“We need size” was the phrase uttered to –and by some of– the Canadiens faithful.  The very same that now say and are witnessing, like everyone else, that today’s NHL is suited to attributes that formed a much longer standing identity of this team than “character” could ever be: speed, skill and hockey sense.  Those that spoke of size now find themselves bearing grand pessimism.  They boasted their desire to see this franchise undergo a less-than-complete overhaul to take on an identity that has never truly described the city of Montreal or the franchise that emanates from it.  These are the results.  This is what becomes of a team that undertakes an identity that was wished upon it by those that pay no true attention to the team, the history before it and the progression of the game that is to come.


The dinosaur mentality relating to what worked in the dead puck era is the kind of thinking that builds the type of defensive unit that this team sees now.  They addressed the “need” for size and yet defence is a greater issue now than it has been for more years than one could likely calculate.  The catch now is that, with the guy that ran the power play when it was one of the most lethal forces of its kind in the league, it is now somewhere towards the bottom of the ranks.  The firepower that once packed such a punch to compensate for the lack of defensive reliability has largely (no pun intended) fizzled out.  Having a balanced four line attack of such proportions as before has only just recently been cited as a goal for the Canadiens brass and while the names among them look relatively impressive, the tools have been in place that it could still be even better.  The greater problem is that from not only such problematic defence, the lack of mobility and skill from almost the entire current unit means that opportunities for them to shine come fewer and far between.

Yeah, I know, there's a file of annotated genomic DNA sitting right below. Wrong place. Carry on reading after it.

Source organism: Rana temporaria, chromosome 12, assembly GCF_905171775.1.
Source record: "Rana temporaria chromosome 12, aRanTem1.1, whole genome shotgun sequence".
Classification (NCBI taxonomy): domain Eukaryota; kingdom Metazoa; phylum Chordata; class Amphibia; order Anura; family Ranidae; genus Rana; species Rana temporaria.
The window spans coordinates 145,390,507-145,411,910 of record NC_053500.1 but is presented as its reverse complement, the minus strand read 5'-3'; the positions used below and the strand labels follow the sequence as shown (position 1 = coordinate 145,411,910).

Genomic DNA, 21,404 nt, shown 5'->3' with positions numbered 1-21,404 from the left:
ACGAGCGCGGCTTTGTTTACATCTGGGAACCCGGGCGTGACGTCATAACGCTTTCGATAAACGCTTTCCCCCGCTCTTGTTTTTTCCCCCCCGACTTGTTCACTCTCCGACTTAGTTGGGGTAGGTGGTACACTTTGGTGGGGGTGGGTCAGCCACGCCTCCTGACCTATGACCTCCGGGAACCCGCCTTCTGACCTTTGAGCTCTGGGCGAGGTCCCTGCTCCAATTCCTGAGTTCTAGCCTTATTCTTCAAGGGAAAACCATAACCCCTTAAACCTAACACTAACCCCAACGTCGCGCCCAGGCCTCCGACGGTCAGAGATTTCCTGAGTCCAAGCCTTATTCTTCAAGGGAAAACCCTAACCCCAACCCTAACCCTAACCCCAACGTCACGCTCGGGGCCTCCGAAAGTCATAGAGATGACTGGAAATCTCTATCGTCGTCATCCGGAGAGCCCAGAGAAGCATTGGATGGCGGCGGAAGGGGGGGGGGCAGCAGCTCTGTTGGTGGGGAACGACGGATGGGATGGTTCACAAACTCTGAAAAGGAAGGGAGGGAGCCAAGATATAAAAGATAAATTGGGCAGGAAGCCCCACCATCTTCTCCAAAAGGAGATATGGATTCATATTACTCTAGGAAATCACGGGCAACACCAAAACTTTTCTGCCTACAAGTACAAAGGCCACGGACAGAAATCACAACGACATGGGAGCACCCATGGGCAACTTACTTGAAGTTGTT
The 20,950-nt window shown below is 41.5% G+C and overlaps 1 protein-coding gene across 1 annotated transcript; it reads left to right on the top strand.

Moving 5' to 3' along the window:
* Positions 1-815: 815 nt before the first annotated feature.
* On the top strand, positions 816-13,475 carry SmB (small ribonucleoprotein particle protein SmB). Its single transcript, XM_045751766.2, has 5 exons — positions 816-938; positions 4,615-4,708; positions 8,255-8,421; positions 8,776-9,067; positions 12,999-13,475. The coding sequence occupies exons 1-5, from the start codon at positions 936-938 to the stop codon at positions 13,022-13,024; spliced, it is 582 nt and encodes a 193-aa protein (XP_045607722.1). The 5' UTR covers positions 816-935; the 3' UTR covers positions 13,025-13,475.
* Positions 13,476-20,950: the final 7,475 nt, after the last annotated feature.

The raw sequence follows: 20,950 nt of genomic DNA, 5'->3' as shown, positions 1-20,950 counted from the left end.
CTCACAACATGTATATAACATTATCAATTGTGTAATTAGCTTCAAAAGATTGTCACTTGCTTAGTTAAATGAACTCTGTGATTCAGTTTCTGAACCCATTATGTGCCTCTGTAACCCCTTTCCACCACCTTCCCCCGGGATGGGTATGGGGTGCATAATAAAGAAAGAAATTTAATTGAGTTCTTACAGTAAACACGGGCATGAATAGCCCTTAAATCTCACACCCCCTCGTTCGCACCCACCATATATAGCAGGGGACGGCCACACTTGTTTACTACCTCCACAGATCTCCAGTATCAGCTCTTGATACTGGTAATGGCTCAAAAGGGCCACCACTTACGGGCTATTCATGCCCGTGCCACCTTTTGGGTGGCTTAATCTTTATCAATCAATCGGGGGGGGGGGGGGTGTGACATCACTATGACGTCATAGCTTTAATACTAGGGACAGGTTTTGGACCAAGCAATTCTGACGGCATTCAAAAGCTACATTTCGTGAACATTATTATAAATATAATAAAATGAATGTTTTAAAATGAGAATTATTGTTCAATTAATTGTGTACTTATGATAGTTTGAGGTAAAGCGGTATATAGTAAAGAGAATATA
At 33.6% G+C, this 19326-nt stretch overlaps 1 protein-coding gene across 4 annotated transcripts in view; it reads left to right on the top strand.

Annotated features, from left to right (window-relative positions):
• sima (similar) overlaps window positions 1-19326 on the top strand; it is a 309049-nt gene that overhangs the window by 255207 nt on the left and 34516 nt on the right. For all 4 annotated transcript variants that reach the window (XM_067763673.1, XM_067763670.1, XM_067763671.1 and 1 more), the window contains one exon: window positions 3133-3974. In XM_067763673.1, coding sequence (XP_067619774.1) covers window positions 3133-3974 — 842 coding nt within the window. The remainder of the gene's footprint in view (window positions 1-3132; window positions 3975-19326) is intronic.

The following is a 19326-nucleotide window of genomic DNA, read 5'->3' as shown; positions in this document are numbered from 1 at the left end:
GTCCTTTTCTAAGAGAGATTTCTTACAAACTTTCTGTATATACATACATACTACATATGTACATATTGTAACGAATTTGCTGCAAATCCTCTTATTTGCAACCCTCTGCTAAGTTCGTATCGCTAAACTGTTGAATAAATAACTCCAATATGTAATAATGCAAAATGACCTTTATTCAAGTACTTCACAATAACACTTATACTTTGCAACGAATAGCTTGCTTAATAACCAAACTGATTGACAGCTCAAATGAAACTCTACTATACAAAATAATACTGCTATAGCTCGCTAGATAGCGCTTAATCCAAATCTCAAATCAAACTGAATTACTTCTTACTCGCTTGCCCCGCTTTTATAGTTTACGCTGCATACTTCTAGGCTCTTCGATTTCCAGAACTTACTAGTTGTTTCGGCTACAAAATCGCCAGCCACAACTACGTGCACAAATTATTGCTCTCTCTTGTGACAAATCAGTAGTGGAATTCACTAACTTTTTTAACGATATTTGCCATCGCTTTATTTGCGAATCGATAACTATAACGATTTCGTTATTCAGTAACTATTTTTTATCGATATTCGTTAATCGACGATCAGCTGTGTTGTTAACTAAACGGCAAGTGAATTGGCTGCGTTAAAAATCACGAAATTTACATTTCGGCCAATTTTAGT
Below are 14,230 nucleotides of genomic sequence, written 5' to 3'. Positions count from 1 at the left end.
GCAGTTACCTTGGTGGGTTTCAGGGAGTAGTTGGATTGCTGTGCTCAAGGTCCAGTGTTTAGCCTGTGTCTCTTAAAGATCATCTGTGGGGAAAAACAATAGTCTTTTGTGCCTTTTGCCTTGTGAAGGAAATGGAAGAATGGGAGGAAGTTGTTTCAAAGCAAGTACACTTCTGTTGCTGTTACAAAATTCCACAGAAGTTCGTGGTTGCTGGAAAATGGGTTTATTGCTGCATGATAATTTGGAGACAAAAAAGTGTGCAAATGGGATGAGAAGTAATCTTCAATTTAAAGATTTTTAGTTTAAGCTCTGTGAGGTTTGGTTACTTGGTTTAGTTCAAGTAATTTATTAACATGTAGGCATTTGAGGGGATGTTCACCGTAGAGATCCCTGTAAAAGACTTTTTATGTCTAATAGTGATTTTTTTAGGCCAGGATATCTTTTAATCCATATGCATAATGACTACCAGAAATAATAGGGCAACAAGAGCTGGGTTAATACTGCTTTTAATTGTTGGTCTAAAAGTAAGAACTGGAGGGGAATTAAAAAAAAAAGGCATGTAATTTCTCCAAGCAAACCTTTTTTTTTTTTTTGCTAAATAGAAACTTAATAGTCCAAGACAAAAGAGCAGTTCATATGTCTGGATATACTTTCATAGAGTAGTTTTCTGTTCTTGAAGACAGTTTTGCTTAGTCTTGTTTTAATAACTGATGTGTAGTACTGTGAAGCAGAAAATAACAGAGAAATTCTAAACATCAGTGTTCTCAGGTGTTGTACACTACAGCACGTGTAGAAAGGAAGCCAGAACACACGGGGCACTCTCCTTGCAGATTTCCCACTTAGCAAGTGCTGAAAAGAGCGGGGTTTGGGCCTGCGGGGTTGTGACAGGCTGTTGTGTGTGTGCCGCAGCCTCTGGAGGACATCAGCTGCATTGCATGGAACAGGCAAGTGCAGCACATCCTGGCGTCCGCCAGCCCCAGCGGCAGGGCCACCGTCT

After all, if size and toughness is what brought the success that defined old time hockey, then why did The Flying Frenchmen dominate the National Hockey League? Where are the other 18 cups that the Boston Bruins should have won by such logic? If size is considered a necessity to win in this league, why is a 6’9, 300+ pound man watching the action from afar as opposed to getting a good night’s rest ahead of tomorrow’s practice? The questions here, observers, are rhetorical but the answer lies in minds (and trophy cases/rafters) across Montreal.  These teams, like many winners of the modern age, comprised of players small in stature did not have to forfeit the Stanley Cup because their diminutive frames were incapable of hoisting the Stanley Cup.